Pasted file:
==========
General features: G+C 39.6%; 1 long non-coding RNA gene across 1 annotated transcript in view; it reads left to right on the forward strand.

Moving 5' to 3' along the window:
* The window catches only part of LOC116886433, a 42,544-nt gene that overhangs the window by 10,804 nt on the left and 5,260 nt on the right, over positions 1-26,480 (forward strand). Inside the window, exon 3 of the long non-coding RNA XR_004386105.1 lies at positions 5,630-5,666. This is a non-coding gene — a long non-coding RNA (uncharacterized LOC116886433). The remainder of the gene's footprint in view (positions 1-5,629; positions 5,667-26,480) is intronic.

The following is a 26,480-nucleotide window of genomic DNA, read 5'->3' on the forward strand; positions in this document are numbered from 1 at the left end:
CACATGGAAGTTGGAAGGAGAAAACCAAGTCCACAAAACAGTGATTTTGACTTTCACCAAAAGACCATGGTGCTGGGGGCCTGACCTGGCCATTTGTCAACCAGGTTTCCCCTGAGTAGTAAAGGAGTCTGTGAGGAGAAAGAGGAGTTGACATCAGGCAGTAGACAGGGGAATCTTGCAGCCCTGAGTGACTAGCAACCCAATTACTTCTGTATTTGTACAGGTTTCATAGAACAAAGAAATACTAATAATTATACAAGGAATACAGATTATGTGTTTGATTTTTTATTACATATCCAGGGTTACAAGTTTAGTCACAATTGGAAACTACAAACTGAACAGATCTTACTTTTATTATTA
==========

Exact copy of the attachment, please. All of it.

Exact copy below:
General features: G+C 39.6%; 1 long non-coding RNA gene across 1 annotated transcript in view; it reads left to right on the forward strand.

Moving 5' to 3' along the window:
* The window catches only part of LOC116886433, a 42,544-nt gene that overhangs the window by 10,804 nt on the left and 5,260 nt on the right, over positions 1-26,480 (forward strand). Inside the window, exon 3 of the long non-coding RNA XR_004386105.1 lies at positions 5,630-5,666. This is a non-coding gene — a long non-coding RNA (uncharacterized LOC116886433). The remainder of the gene's footprint in view (positions 1-5,629; positions 5,667-26,480) is intronic.

The following is a 26,480-nucleotide window of genomic DNA, read 5'->3' on the forward strand; positions in this document are numbered from 1 at the left end:
CACATGGAAGTTGGAAGGAGAAAACCAAGTCCACAAAACAGTGATTTTGACTTTCACCAAAAGACCATGGTGCTGGGGGCCTGACCTGGCCATTTGTCAACCAGGTTTCCCCTGAGTAGTAAAGGAGTCTGTGAGGAGAAAGAGGAGTTGACATCAGGCAGTAGACAGGGGAATCTTGCAGCCCTGAGTGACTAGCAACCCAATTACTTCTGTATTTGTACAGGTTTCATAGAACAAAGAAATACTAATAATTATACAAGGAATACAGATTATGTGTTTGATTTTTTATTACATATCCAGGGTTACAAGTTTAGTCACAATTGGAAACTACAAACTGAACAGATCTTACTTTTATTATTA